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Friday, July 10, 2020
A call for stimulating diversity in brain research
Editorial outlines efforts at NIH to promote diverse workforce in neuroscience.
Neuroscience is one of the fastest growing fields and demonstrates the impact that our large scientific community could make in prioritizing equity and inclusion throughout science. A new editorial in Neuron discusses strategies at multiple levels where opportunities and interventions could be implemented to enhance neuroscience workforce diversity and provides an overview of programs at the National Institute of Neurological Disorders and Stroke (NINDS), part of the National Institutes of Health, that seek to address this issue.
The number of researchers from underrepresented groups decreases along the academic career pathway. NINDS support is available for these researchers at career transitional points, where barriers are often present. This support is not only in the form of research grants, but also in networking opportunities and mentorship programs.
Change must also occur at the institutional and scientific community level, where senior researchers and leaders can promote inclusive and culturally aware environments where individuals feel welcomed and valued.
NINDS recognizes the benefits of a diverse workforce in neuroscience research and has established a variety of programs to help achieve that goal. Structural biases and racism in the neuroscience workforce are existing issues that can be changed with a commitment from everyone at the individual, institutional, and community levels.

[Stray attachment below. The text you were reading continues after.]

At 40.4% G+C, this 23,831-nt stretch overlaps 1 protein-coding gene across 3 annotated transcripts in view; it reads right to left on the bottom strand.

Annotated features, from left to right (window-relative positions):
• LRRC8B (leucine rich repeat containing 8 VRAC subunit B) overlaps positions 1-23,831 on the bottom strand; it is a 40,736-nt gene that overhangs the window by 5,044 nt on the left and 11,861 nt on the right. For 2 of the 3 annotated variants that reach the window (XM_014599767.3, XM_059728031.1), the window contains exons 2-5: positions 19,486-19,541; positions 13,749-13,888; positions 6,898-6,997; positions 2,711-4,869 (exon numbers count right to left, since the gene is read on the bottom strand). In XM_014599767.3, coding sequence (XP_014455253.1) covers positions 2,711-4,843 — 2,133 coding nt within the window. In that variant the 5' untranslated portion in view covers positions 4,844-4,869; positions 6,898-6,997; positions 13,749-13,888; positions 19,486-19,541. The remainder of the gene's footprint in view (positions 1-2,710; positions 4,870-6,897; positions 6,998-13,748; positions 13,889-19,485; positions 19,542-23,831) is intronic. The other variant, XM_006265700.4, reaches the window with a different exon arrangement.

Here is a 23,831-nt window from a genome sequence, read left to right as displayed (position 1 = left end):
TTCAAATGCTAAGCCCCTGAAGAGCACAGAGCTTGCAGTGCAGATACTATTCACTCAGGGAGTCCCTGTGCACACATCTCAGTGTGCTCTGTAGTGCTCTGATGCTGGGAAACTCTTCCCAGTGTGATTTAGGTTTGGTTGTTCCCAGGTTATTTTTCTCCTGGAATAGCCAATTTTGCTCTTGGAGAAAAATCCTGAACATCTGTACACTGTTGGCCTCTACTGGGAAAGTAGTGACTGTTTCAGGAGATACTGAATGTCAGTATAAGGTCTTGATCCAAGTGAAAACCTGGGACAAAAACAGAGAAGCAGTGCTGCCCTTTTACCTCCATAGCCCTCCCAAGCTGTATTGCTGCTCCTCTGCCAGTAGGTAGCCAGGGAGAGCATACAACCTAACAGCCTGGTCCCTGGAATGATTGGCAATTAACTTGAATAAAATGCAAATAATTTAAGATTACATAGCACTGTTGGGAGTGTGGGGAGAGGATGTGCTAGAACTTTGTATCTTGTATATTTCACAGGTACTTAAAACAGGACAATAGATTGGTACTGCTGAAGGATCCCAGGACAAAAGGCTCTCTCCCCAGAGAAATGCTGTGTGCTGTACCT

Michelle Jones-London Ph.D., director, NINDS Office of Programs to Enhance Neuroscience Workforce Diversity, is available to comment on this editorial. To arrange an interview, please contact the NINDS Press Team, firstname.lastname@example.org
Jones-London, M. NINDS Strategies for Enhancing the Diversity of Neuroscience Researchers, Neuron, July 10, 2020
NINDS is the nation’s leading funder of research on the brain and nervous system. The mission of NINDS is to seek fundamental knowledge about the brain and nervous system and to use that knowledge to reduce the burden of neurological disease.
About the National Institutes of Health (NIH): NIH, the nation's medical research agency, includes 27 Institutes and Centers and is a component of the U.S. Department of Health and Human Services. NIH is the primary federal agency conducting and supporting basic, clinical, and translational medical research, and is investigating the causes, treatments, and cures for both common and rare diseases. For more information about NIH and its programs, visit www.nih.gov.
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